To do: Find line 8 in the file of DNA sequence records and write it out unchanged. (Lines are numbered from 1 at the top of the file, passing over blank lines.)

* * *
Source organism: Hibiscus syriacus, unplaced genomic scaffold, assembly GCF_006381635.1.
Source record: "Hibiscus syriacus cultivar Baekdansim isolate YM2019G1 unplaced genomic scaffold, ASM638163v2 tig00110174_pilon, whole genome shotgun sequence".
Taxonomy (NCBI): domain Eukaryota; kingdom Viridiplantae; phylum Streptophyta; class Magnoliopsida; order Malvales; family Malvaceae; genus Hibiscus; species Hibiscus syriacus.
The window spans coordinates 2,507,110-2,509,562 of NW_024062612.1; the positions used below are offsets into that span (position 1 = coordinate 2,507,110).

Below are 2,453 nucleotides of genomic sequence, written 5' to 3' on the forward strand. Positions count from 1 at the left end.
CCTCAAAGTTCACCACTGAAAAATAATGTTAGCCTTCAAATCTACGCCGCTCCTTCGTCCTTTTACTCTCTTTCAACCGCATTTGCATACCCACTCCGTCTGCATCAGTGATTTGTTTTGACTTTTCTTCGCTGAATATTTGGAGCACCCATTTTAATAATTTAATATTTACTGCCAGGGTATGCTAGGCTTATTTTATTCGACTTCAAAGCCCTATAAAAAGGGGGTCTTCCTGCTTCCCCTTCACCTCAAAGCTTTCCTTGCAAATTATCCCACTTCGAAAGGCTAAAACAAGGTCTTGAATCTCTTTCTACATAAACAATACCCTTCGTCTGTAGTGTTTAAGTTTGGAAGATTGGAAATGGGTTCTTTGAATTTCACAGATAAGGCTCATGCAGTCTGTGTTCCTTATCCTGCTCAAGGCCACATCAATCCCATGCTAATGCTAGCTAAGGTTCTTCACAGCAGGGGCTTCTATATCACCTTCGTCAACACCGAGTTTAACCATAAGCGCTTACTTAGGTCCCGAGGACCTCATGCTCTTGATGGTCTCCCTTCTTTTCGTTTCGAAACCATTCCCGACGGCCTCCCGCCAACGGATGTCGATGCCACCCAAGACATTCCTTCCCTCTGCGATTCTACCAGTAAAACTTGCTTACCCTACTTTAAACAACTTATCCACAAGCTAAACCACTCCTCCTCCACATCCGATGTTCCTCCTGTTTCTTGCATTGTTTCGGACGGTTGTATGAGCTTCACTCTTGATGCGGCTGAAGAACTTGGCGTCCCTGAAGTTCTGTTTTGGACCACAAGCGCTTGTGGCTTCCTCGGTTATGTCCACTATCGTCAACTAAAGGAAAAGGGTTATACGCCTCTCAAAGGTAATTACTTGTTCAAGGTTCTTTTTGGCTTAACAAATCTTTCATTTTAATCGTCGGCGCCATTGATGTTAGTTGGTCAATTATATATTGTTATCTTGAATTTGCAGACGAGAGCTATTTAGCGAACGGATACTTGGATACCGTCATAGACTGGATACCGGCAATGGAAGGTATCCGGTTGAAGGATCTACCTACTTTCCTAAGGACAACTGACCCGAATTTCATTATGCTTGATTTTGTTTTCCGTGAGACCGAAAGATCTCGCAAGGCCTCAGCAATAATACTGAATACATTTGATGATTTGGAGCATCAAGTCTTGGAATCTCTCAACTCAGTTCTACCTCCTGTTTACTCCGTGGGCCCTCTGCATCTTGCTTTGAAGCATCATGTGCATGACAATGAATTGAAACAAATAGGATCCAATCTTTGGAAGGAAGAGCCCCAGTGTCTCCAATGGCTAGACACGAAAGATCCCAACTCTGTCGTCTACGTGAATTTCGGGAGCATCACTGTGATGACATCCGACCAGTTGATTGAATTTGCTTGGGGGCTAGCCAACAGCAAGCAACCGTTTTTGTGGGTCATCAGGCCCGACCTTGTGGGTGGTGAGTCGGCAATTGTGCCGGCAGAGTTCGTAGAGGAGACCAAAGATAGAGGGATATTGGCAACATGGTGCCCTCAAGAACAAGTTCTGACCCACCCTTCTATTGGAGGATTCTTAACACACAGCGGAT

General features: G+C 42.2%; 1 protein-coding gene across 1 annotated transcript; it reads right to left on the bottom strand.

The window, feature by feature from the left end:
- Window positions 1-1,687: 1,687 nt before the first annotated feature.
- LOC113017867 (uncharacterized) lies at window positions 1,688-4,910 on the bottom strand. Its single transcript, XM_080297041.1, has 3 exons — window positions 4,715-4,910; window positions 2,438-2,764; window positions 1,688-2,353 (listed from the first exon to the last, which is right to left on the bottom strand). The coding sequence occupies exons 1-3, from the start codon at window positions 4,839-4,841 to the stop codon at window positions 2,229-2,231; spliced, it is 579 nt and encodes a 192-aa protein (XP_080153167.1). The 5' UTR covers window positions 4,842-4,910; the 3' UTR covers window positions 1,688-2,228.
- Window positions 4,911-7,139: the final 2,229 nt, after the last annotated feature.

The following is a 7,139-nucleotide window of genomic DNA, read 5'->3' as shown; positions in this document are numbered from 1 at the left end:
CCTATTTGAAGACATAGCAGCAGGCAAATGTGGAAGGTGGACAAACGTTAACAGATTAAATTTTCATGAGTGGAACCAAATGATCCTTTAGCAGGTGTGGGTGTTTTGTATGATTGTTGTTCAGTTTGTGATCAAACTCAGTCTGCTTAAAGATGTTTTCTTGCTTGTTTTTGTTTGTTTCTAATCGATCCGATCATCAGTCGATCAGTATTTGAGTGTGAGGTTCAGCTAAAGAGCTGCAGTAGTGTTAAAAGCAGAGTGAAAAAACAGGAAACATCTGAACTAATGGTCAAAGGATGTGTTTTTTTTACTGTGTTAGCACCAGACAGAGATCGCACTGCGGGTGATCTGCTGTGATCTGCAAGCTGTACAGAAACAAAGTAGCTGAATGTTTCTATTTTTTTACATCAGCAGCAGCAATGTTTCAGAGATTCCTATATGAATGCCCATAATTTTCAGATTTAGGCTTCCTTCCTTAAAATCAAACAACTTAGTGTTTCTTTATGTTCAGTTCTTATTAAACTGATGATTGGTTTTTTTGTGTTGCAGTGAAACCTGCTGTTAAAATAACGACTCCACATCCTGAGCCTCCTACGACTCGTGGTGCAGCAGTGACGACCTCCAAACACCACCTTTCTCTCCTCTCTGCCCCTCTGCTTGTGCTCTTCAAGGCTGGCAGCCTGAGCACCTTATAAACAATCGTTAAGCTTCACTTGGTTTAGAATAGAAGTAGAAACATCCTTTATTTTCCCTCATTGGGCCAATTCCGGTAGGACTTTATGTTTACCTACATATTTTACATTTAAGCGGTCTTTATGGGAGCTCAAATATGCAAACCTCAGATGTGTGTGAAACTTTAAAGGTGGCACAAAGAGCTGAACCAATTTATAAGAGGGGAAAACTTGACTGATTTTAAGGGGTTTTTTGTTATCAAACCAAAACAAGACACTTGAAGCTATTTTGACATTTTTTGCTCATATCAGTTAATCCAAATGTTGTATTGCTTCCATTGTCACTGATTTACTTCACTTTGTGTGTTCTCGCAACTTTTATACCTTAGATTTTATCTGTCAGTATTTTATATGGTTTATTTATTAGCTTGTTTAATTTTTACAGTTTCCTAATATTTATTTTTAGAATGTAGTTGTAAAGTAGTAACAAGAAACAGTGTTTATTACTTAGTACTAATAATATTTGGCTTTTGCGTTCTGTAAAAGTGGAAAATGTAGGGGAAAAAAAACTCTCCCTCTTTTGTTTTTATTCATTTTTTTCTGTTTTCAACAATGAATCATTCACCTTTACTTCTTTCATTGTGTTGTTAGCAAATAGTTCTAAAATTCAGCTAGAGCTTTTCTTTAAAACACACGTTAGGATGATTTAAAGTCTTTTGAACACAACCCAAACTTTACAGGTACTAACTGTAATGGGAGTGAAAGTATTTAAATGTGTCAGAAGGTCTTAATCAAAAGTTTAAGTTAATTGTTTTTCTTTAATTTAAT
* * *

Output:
The window, feature by feature from the left end: